In addition to the Riverside Park skating rink, I wish the City Council or the Board of Education would establish one on the grounds of the Winship school, another at the Central building, and still a third on the Belmont grounds. This could be done at nominal cost. What a splendid opportunity it would give to all the children of the city to engage in this most healthful and invigorating sport! It would give them their needed entertainment and relaxation in the pure, invigorating, out-of-door air. It would surround them with an emotional atmos[Pg 211]phere that is at once normal, natural, and spiritually health-giving. Instead of these conditions, what do we find? Many of our young boys and girls and very many of those a little older—those just entering upon manhood and womanhood, when both emotional and physical atmosphere count for so much in the forming of habits and the choosing of ideals—many of these future men and women are finding their entertainment and their relaxation (and mind you, at the close of a day in school or in the evening after a day spent in the poorly ventilated office or store) in the moving-picture show or at the vaudeville. And in these places the air is apt to be both hot and impure, and all the physical conditions enervating. The emotional atmosphere, too, is sure to be abnormal, unnatural, and spiritually deadening. We find here, and in too large quantity to be a negligible factor, the atmosphere, the conditions, the associations, that help greatly to breed incorrigibles, truants, and laggards in our schools; that develop juvenile delinquents, hasty marriages, and early divorces; that send into the world paupers, grafters, and criminals. Not all the conditions are such in all such places, it is true, but as affecting young life these are usually the dominating ones.

I am not condemning the theater. It has its legitimate place, and a large place it is, in normal, healthy, American life. I am merely declaiming against these lower forms as usually conducted for commercial gain—these perversions of the true theater idea—these institutions that deal so largely in the sensational elements and appeal so strongly to the passions. I am told that the cheap theater is the poor man's club. I very much doubt if that[Pg 212] is its chief function or, rather, that its chief result is a wholesome quickening of the better nature of this poor man—that its chief accomplishment is to send him back to his home kinder, truer, and stronger, thru either the relaxation or the instruction, to grapple with the difficulties of life. I greatly fear that, as usually conducted, its influence upon the adult is at best but the temporary slaking of an unhealthy and never-satisfied thirst, and that upon the child and the adolescent it is a distinct blunting of all the finer sensibilities and elements of character. But even these lower forms are not all bad. There is enough of good in them to warrant an attempt at improvement rather than elimination. They can be improved, made clean, and wholesome, and thus become a positive factor in the development of right character. I doubt if it will be done, however, until some other motive than personal gain shall be responsible for their management. Still, as they are, they might be very greatly bettered if in some way those most deeply interested in the outcome could have a choice in the selection of the material to be used.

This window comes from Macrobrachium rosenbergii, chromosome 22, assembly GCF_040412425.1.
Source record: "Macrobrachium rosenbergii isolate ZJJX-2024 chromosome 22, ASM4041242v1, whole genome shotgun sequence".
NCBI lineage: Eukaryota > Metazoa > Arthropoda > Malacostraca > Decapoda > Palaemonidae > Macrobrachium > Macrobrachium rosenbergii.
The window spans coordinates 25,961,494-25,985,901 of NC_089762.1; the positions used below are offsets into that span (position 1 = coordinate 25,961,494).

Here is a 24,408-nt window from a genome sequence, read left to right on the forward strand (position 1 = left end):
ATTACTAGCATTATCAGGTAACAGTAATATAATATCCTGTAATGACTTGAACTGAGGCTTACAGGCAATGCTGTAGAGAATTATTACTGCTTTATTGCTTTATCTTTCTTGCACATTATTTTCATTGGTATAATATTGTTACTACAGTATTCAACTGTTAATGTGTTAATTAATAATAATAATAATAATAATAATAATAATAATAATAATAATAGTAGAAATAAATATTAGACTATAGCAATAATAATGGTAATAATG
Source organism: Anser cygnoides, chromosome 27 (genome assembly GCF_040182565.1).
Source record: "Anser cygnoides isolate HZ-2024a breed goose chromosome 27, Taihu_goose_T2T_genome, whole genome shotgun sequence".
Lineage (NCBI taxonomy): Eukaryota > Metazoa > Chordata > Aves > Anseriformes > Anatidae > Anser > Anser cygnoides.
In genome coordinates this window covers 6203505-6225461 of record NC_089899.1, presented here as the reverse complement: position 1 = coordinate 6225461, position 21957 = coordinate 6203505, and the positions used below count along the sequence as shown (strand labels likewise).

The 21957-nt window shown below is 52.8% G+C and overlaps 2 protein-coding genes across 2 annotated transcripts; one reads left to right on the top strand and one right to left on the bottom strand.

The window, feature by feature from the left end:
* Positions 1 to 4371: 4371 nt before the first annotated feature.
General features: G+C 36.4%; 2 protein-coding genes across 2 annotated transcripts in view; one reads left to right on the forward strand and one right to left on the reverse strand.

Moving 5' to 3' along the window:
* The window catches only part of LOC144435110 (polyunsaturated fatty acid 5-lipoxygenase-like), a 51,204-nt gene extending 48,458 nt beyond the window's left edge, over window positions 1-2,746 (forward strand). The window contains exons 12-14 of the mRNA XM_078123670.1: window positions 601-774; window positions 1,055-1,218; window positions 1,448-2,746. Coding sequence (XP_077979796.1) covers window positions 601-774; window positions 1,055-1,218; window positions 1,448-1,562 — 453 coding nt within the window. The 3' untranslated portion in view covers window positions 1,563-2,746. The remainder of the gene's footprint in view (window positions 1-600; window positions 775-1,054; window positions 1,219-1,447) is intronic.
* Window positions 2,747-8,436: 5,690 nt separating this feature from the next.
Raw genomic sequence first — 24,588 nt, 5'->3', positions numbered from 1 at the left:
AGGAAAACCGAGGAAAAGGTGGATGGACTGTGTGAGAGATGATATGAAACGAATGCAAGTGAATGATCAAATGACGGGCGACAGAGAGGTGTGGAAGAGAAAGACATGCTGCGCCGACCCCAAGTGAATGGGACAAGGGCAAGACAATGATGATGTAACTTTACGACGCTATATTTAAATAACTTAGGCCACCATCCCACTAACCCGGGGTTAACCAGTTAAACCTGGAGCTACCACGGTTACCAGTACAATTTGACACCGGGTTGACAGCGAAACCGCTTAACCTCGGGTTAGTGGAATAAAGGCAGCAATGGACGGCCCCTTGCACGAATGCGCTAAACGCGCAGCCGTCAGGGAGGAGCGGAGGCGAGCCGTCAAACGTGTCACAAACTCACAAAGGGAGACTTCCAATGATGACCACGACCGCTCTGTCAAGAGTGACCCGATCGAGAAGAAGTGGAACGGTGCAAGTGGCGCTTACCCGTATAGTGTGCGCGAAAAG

One of the best ways to counteract the harmful influence of the poorly conducted moving picture show and the vaudeville is to develop something better to take their places. Let it be something that contains the life-giving principles, something that will appeal with equal force to the impressionable youth, and yet be clean and wholesome and natural. Shall we not look upon the public playground for the children, and the park system, for all, as a promising hope? And, properly developed, would they not soon come to act on the young, both[Pg 213] physically and psychically, as a prevention, thus making a later cure unnecessary? And upon adults, might we not reasonably expect their use to tend toward making less attractive, and so to the eventual abandonment of, many of these practises and forms of entertainment and recreation that are now so sapping of both physical and psychical life?[Pg 215][Pg 214]